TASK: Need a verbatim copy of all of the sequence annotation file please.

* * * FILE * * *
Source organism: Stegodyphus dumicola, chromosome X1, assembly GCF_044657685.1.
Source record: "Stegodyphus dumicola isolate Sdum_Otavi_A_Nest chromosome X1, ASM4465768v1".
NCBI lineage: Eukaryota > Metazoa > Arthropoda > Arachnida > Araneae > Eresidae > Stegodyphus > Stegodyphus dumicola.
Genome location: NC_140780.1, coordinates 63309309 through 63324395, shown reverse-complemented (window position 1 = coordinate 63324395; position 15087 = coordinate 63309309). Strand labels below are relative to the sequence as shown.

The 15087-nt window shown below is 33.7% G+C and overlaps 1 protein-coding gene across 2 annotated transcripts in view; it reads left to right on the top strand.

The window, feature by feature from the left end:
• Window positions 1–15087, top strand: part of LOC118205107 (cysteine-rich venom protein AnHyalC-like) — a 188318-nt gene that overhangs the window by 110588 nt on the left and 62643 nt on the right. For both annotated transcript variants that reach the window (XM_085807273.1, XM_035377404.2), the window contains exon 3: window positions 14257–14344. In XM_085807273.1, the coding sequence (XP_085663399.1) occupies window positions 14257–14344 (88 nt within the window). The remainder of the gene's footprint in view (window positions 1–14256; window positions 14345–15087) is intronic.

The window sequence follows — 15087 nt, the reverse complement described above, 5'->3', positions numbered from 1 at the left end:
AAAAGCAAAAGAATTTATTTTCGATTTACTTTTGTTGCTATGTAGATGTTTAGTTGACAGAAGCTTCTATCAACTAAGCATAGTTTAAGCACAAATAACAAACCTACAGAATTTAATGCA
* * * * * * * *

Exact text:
Source organism: Stegodyphus dumicola, chromosome X1, assembly GCF_044657685.1.
Source record: "Stegodyphus dumicola isolate Sdum_Otavi_A_Nest chromosome X1, ASM4465768v1".
NCBI lineage: Eukaryota > Metazoa > Arthropoda > Arachnida > Araneae > Eresidae > Stegodyphus > Stegodyphus dumicola.
Genome location: NC_140780.1, coordinates 63309309 through 63324395, shown reverse-complemented (window position 1 = coordinate 63324395; position 15087 = coordinate 63309309). Strand labels below are relative to the sequence as shown.

The 15087-nt window shown below is 33.7% G+C and overlaps 1 protein-coding gene across 2 annotated transcripts in view; it reads left to right on the top strand.

The window, feature by feature from the left end:
• Window positions 1–15087, top strand: part of LOC118205107 (cysteine-rich venom protein AnHyalC-like) — a 188318-nt gene that overhangs the window by 110588 nt on the left and 62643 nt on the right. For both annotated transcript variants that reach the window (XM_085807273.1, XM_035377404.2), the window contains exon 3: window positions 14257–14344. In XM_085807273.1, the coding sequence (XP_085663399.1) occupies window positions 14257–14344 (88 nt within the window). The remainder of the gene's footprint in view (window positions 1–14256; window positions 14345–15087) is intronic.

The window sequence follows — 15087 nt, the reverse complement described above, 5'->3', positions numbered from 1 at the left end:
AAAAGCAAAAGAATTTATTTTCGATTTACTTTTGTTGCTATGTAGATGTTTAGTTGACAGAAGCTTCTATCAACTAAGCATAGTTTAAGCACAAATAACAAACCTACAGAATTTAATGCA